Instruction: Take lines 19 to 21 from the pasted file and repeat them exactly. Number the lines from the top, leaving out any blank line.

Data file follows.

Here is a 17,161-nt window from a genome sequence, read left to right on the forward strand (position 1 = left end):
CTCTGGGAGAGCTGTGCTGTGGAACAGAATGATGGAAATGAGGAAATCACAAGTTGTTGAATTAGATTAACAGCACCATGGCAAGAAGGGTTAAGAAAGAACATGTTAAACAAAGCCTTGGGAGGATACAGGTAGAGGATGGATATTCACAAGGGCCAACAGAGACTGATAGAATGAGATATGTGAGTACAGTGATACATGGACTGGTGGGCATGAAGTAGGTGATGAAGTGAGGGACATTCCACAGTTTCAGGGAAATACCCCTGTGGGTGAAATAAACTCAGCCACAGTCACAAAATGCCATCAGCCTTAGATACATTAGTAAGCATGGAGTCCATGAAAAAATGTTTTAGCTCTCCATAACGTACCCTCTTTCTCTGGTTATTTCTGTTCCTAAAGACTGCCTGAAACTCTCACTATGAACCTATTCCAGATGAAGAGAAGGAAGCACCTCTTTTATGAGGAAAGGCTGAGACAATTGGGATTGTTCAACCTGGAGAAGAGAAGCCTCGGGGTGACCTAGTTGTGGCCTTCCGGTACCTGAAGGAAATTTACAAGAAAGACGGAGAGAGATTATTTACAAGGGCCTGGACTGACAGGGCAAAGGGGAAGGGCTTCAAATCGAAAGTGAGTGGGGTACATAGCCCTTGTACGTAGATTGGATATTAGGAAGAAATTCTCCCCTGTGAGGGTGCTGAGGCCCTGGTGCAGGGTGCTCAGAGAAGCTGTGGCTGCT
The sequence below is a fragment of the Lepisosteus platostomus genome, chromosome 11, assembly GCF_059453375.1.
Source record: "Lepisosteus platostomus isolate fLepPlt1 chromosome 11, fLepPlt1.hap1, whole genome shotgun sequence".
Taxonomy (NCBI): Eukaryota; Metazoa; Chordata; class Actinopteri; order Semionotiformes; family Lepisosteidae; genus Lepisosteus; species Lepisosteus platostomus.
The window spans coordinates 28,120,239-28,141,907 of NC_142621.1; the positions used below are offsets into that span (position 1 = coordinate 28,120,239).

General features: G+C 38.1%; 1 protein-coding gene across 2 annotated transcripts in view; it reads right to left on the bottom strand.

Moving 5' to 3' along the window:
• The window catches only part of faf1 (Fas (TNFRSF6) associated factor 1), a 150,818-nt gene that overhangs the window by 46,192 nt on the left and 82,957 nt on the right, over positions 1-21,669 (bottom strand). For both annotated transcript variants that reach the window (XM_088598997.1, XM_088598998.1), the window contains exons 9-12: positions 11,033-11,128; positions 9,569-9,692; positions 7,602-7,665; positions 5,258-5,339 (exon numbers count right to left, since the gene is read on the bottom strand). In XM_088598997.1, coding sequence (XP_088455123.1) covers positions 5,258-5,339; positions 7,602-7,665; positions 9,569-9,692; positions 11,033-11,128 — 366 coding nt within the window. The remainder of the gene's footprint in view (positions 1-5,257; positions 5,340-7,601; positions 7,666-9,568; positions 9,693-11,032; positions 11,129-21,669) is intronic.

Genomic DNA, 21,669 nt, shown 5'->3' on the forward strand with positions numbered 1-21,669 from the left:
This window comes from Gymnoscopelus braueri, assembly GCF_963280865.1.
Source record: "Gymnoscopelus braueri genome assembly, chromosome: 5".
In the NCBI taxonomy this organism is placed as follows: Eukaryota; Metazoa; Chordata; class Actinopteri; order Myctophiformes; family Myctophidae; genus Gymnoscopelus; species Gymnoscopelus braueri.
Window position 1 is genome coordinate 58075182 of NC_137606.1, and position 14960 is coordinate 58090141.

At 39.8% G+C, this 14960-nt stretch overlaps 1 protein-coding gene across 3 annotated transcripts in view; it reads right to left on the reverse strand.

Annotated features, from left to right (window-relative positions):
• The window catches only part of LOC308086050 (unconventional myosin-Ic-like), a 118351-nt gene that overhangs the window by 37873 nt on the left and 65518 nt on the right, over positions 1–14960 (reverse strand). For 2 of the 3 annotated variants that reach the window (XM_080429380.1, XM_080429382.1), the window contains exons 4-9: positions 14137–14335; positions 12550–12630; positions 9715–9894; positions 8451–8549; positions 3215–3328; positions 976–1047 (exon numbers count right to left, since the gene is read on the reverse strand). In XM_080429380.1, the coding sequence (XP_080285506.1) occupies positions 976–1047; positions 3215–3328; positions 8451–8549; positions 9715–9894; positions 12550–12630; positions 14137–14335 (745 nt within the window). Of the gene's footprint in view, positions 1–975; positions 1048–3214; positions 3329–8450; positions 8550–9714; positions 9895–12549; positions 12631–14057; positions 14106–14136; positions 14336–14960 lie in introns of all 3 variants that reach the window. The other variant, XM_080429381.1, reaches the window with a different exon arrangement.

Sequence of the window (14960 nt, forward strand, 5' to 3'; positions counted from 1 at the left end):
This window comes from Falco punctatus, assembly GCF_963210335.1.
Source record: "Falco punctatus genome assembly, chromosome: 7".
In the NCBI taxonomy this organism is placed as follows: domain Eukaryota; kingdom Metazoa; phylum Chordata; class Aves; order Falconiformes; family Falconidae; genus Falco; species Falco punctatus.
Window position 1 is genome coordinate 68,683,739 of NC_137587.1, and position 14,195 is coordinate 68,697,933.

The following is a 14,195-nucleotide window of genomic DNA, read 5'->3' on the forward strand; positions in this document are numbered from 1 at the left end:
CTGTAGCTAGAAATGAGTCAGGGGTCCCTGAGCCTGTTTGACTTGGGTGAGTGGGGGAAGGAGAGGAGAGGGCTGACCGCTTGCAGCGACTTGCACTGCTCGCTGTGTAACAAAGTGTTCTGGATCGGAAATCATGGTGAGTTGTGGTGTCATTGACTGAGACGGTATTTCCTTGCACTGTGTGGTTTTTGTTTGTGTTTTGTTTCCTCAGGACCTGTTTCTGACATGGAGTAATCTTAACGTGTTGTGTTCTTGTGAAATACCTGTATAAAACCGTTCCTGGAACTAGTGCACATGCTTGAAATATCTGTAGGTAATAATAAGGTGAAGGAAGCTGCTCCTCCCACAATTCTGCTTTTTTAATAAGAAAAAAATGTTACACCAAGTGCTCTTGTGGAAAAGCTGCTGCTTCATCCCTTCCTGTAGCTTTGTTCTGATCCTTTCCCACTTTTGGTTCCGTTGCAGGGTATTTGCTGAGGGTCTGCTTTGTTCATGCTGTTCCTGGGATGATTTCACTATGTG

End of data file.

This window comes from Falco punctatus, assembly GCF_963210335.1.
Source record: "Falco punctatus genome assembly, chromosome: 7".
In the NCBI taxonomy this organism is placed as follows: domain Eukaryota; kingdom Metazoa; phylum Chordata; class Aves; order Falconiformes; family Falconidae; genus Falco; species Falco punctatus.